To counter-balance this seemingly unpopular position Abbas has, it was circulated that the Palestinian leader protested to Gantz against the settler violence. Also, Abbas allegedly suggested reviewing the steps taken against Israel at the International Criminal Court should Israel commit to significant political steps.
Very few in the PA actually believe that giving Israel incentives will lead anywhere. Abbas’ show of bravado was only meant to tell Palestinians that the helpless PA still has a few tricks up its sleeve and to emphasise that peaceful resistance is the only strategic option. After all, the Gaza war in May last year had shown - much to Israel and the PA’s horror - that Palestinians in the territories and Israel were pondering the merits of pursuing yet another wave of armed or violent resistance to break Israel's intransigence.
Now more than ever, Abbas has to prove that his way of moderation and diplomacy, which yet to yield tangible results, can actually achieve something, even if in the form of limited easing of Israeli oppressive measures that should not exist in the first place.
To that end, the PA is also willing to take credit for Palestinian sacrifices as its own. Consider that after 141 days on hunger strike which finally forced Israel to issue his release, the Palestine state TV attributed Hisham Abu Hawwash's "end of predicament" to Abbas' efforts.
This is all political realism and Abbas' approach might be as good as it gets, Abbas' cronies would say. To every other Palestinian faction, the approach is unimpressive and nothing but defeatism disguised as diplomacy.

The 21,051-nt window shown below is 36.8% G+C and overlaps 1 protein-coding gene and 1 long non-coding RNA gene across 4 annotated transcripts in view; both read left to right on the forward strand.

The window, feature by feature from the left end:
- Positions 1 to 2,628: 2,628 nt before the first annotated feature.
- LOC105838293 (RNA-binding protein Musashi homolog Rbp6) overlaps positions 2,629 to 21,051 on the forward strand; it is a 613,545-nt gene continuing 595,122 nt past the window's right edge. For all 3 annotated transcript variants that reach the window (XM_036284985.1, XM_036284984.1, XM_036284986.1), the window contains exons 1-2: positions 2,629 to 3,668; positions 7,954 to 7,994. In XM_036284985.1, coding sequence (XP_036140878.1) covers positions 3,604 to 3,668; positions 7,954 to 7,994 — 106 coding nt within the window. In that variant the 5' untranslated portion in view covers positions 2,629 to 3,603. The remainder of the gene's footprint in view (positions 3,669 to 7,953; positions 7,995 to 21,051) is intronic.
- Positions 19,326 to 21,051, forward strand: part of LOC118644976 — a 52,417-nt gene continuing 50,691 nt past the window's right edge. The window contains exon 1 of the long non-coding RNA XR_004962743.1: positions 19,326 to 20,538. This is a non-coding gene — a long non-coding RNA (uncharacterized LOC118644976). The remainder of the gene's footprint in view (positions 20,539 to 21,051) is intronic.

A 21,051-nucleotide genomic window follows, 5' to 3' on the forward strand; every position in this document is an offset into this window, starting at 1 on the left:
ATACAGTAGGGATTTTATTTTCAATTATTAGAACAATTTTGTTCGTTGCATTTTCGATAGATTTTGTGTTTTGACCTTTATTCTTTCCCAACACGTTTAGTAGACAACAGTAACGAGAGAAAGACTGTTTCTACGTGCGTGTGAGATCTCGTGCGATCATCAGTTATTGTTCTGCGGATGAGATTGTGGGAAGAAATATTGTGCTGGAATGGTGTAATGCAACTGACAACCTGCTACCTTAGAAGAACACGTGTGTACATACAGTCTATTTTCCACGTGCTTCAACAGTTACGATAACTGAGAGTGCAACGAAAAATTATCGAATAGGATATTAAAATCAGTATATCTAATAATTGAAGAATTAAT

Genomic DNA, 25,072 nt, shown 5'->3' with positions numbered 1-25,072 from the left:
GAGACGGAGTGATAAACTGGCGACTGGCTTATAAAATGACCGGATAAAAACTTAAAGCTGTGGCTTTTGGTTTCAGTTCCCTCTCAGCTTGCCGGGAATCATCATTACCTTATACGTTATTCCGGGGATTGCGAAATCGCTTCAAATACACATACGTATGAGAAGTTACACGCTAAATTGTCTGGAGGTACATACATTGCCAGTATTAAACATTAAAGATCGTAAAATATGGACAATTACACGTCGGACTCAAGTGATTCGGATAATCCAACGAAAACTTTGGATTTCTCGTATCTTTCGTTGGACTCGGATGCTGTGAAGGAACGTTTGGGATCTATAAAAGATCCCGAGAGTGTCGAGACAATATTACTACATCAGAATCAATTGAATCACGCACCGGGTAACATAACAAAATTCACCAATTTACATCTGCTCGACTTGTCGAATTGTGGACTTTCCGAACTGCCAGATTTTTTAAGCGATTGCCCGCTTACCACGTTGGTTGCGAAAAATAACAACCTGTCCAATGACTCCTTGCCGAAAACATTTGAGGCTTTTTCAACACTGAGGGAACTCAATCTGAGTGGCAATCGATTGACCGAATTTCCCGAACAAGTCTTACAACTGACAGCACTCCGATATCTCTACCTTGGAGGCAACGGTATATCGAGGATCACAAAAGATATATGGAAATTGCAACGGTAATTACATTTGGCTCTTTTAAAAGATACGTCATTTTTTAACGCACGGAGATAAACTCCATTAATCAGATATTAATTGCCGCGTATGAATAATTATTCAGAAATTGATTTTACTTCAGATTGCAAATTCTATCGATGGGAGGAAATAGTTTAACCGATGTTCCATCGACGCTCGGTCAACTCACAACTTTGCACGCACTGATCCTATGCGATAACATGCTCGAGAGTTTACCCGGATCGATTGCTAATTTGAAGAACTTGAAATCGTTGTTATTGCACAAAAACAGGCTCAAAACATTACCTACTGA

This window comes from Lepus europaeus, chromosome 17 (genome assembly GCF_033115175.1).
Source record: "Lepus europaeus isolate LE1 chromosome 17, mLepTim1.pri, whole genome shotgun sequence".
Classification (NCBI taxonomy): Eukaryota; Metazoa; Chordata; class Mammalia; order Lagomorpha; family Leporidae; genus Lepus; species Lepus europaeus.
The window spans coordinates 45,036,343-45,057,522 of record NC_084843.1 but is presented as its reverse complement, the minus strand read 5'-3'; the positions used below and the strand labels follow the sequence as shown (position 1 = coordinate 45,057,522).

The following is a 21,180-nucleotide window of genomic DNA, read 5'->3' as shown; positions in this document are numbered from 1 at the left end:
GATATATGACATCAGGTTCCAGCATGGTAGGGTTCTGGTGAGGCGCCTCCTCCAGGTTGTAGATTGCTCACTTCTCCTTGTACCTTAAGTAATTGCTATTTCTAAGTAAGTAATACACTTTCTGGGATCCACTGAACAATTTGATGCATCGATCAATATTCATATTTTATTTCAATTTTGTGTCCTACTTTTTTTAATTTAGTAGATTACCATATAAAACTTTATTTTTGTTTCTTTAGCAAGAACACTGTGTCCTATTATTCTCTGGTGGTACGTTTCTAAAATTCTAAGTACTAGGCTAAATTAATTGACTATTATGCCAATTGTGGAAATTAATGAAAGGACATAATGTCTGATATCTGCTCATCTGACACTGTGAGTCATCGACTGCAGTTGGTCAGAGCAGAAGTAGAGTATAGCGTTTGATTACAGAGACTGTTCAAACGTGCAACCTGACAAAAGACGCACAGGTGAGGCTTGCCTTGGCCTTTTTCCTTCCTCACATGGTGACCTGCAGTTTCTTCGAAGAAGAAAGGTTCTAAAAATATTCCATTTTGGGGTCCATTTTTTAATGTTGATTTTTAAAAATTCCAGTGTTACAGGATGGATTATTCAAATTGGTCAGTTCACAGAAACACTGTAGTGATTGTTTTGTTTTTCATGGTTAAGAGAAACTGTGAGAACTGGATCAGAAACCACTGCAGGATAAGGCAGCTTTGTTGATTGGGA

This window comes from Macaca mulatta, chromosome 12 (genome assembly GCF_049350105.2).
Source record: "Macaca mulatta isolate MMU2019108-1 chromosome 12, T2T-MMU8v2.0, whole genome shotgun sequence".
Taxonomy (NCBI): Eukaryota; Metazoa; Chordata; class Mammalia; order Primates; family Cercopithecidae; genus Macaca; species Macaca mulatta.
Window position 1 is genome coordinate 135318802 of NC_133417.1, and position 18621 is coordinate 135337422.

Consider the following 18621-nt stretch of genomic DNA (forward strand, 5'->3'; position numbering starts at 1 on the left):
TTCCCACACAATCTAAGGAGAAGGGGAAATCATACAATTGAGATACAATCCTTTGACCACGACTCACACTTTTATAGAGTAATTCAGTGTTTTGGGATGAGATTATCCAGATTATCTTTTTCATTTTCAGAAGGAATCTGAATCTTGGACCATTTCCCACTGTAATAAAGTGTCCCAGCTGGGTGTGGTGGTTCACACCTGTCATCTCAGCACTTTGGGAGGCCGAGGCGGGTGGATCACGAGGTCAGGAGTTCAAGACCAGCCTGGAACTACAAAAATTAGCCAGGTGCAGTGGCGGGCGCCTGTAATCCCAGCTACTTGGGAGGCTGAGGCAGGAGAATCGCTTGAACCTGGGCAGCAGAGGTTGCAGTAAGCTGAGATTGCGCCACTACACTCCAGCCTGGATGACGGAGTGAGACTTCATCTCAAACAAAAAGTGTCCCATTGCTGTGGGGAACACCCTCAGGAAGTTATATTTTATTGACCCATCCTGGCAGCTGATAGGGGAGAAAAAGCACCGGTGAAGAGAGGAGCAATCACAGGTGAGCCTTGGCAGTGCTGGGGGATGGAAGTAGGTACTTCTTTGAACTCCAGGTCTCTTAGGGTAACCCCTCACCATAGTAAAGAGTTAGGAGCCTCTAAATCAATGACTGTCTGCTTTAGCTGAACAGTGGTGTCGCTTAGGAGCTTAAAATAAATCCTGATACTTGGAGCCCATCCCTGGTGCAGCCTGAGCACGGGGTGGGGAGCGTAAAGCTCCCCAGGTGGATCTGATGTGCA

To most Palestinians, the question is not about whether the PA has a bargaining chip or is able to "snatch" compromises from Israel, not even about doing its best. Rather, it is about the bigger issues of repeating old and tested patterns yet expecting different results.
The general belief is that the endless cycles of negotiations or entreating for a political process has been fruitless, if not humiliating. There is even some understanding that Abbas may be a choice-less victim in severely asymmetrical bargaining almost exclusively geared toward Israeli interests, with unconditional support from the US.
The "Oslo trap," as it came to be known, has locked the Palestinian leadership in a perpetual irony where the occupied protects the security of the occupier for measly economic and humanitarian gains
Most Palestinian believe that beyond recognising them as a people, Israeli leaders have had no intention to take a step beyond that. The PLO traded the recognition of the state of Israel - the entity that had colonised its homeland and continues to occupy it - with minimal recognition that has not gone beyond conditional and incomplete autonomy, one that eventually outsourced much of the occupation's burden to Palestinians themselves.
With this system in place, it is unsurprising that minor economic incentives and some humanitarian gestures are celebrated as achievements by the PA.
Meanwhile, the general public, the ones who do not possess VIP passes to sail through Israeli checkpoints, know that managing the occupation through economic sedatives will wear out eventually.
They also know that a complete meltdown is exactly what the Abbas-Gantz meeting was mostly trying to delay.
Dr Emad Moussa is a researcher and writer who specialises in the politics and political psychology of Palestine/Israel.
Follow him on Twitter: @emadmoussa